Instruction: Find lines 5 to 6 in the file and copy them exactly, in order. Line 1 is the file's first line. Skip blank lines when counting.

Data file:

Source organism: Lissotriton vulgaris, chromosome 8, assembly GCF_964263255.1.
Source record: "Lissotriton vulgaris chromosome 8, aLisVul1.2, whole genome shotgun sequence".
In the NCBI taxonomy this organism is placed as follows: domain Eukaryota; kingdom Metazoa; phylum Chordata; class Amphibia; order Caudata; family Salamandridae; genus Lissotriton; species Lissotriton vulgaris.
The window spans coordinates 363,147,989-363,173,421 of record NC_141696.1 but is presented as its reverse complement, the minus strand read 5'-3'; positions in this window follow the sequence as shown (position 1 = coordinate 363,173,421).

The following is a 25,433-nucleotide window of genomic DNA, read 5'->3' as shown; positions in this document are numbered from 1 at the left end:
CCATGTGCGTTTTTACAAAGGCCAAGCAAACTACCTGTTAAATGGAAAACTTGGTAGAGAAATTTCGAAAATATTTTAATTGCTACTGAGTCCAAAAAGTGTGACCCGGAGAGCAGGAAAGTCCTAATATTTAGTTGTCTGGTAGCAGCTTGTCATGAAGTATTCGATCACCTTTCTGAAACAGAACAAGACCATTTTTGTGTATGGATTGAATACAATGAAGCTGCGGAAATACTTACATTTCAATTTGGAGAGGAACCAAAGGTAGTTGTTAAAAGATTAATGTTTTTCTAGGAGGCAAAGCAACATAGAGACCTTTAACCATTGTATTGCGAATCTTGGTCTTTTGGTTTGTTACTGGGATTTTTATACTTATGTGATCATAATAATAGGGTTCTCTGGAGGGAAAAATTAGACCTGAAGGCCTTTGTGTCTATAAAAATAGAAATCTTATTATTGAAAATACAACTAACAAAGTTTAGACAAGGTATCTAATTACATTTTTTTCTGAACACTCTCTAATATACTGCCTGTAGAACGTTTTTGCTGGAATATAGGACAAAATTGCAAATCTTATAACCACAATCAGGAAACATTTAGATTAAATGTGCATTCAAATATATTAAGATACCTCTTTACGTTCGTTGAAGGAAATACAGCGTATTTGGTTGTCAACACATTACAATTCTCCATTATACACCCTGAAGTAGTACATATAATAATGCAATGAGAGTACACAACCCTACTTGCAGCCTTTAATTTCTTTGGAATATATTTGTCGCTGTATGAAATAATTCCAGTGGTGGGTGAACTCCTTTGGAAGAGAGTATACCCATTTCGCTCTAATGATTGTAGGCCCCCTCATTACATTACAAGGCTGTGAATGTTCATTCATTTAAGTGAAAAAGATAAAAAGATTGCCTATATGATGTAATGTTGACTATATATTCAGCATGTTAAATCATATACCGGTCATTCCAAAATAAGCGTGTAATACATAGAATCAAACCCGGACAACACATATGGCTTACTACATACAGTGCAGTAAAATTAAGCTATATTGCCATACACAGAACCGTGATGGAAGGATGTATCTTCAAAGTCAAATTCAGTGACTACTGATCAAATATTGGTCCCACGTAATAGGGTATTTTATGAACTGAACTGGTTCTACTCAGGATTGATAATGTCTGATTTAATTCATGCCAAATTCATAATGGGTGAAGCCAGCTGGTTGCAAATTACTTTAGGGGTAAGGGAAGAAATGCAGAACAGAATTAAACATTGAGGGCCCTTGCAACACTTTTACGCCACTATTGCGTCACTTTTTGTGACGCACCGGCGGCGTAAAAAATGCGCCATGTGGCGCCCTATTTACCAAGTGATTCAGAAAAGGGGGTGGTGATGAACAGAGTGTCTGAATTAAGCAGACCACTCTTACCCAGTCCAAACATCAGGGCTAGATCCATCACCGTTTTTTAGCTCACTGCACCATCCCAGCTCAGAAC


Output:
The following is a 25,433-nucleotide window of genomic DNA, read 5'->3' as shown; positions in this document are numbered from 1 at the left end:
CCATGTGCGTTTTTACAAAGGCCAAGCAAACTACCTGTTAAATGGAAAACTTGGTAGAGAAATTTCGAAAATATTTTAATTGCTACTGAGTCCAAAAAGTGTGACCCGGAGAGCAGGAAAGTCCTAATATTTAGTTGTCTGGTAGCAGCTTGTCATGAAGTATTCGATCACCTTTCTGAAACAGAACAAGACCATTTTTGTGTATGGATTGAATACAATGAAGCTGCGGAAATACTTACATTTCAATTTGGAGAGGAACCAAAGGTAGTTGTTAAAAGATTAATGTTTTTCTAGGAGGCAAAGCAACATAGAGACCTTTAACCATTGTATTGCGAATCTTGGTCTTTTGGTTTGTTACTGGGATTTTTATACTTATGTGATCATAATAATAGGGTTCTCTGGAGGGAAAAATTAGACCTGAAGGCCTTTGTGTCTATAAAAATAGAAATCTTATTATTGAAAATACAACTAACAAAGTTTAGACAAGGTATCTAATTACATTTTTTTCTGAACACTCTCTAATATACTGCCTGTAGAACGTTTTTGCTGGAATATAGGACAAAATTGCAAATCTTATAACCACAATCAGGAAACATTTAGATTAAATGTGCATTCAAATATATTAAGATACCTCTTTACGTTCGTTGAAGGAAATACAGCGTATTTGGTTGTCAACACATTACAATTCTCCATTATACACCCTGAAGTAGTACATATAATAATGCAATGAGAGTACACAACCCTACTTGCAGCCTTTAATTTCTTTGGAATATATTTGTCGCTGTATGAAATAATTCCAGTGGTGGGTGAACTCCTTTGGAAGAGAGTATACCCATTTCGCTCTAATGATTGTAGGCCCCCTCATTACATTACAAGGCTGTGAATGTTCATTCATTTAAGTGAAAAAGATAAAAAGATTGCCTATATGATGTAATGTTGACTATATATTCAGCATGTTAAATCATATACCGGTCATTCCAAAATAAGCGTGTAATACATAGAATCAAACCCGGACAACACATATGGCTTACTACATACAGTGCAGTAAAATTAAGCTATATTGCCATACACAGAACCGTGATGGAAGGATGTATCTTCAAAGTCAAATTCAGTGACTACTGATCAAATATTGGTCCCACGTAATAGGGTATTTTATGAACTGAACTGGTTCTACTCAGGATTGATAATGTCTGATTTAATTCATGCCAAATTCATAATGGGTGAAGCCAGCTGGTTGCAAATTACTTTAGGGGTAAGGGAAGAAATGCAGAACAGAATTAAACATTGAGGGCCCTTGCAACACTTTTACGCCACTATTGCGTCACTTTTTGTGACGCACCGGCGGCGTAAAAAATGCGCCATGTGGCGCCCTATTTACCAAGTGATTCAGAAAAGGGGGTGGTGATGAACAGAGTGTCTGAATTAAGCAGACCACTCTTACCCAGTCCAAACATCAGGGCTAGATCCATCACCGTTTTTTAGCTCACTGCACCATCCCAGCTCAGAAC